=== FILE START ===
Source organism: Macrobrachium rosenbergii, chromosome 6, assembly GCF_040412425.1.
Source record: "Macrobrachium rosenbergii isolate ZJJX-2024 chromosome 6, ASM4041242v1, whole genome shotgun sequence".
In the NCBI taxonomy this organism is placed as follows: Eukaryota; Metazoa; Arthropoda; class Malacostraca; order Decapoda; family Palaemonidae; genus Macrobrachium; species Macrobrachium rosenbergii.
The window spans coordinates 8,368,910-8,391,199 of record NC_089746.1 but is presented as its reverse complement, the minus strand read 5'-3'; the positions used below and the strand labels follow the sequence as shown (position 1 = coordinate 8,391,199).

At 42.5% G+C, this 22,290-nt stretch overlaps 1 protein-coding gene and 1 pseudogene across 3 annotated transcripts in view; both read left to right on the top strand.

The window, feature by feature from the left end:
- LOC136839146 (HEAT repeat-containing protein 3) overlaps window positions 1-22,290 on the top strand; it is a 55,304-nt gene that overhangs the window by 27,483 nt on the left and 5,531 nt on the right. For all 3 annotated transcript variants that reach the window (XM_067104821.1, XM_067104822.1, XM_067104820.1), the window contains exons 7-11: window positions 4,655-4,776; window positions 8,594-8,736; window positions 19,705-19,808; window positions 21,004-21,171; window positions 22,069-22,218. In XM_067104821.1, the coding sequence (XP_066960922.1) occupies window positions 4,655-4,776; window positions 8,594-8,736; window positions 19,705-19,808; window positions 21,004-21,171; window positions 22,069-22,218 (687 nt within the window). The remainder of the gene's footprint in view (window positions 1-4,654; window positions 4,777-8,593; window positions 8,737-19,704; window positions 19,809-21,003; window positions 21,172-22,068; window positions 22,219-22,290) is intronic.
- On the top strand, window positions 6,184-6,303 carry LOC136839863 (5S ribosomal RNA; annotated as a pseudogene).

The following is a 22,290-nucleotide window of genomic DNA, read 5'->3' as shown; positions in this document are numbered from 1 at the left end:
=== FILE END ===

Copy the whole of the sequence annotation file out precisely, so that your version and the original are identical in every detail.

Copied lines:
Source organism: Macrobrachium rosenbergii, chromosome 6, assembly GCF_040412425.1.
Source record: "Macrobrachium rosenbergii isolate ZJJX-2024 chromosome 6, ASM4041242v1, whole genome shotgun sequence".
In the NCBI taxonomy this organism is placed as follows: Eukaryota; Metazoa; Arthropoda; class Malacostraca; order Decapoda; family Palaemonidae; genus Macrobrachium; species Macrobrachium rosenbergii.
The window spans coordinates 8,368,910-8,391,199 of record NC_089746.1 but is presented as its reverse complement, the minus strand read 5'-3'; the positions used below and the strand labels follow the sequence as shown (position 1 = coordinate 8,391,199).

At 42.5% G+C, this 22,290-nt stretch overlaps 1 protein-coding gene and 1 pseudogene across 3 annotated transcripts in view; both read left to right on the top strand.

The window, feature by feature from the left end:
- LOC136839146 (HEAT repeat-containing protein 3) overlaps window positions 1-22,290 on the top strand; it is a 55,304-nt gene that overhangs the window by 27,483 nt on the left and 5,531 nt on the right. For all 3 annotated transcript variants that reach the window (XM_067104821.1, XM_067104822.1, XM_067104820.1), the window contains exons 7-11: window positions 4,655-4,776; window positions 8,594-8,736; window positions 19,705-19,808; window positions 21,004-21,171; window positions 22,069-22,218. In XM_067104821.1, the coding sequence (XP_066960922.1) occupies window positions 4,655-4,776; window positions 8,594-8,736; window positions 19,705-19,808; window positions 21,004-21,171; window positions 22,069-22,218 (687 nt within the window). The remainder of the gene's footprint in view (window positions 1-4,654; window positions 4,777-8,593; window positions 8,737-19,704; window positions 19,809-21,003; window positions 21,172-22,068; window positions 22,219-22,290) is intronic.
- On the top strand, window positions 6,184-6,303 carry LOC136839863 (5S ribosomal RNA; annotated as a pseudogene).

The following is a 22,290-nucleotide window of genomic DNA, read 5'->3' as shown; positions in this document are numbered from 1 at the left end: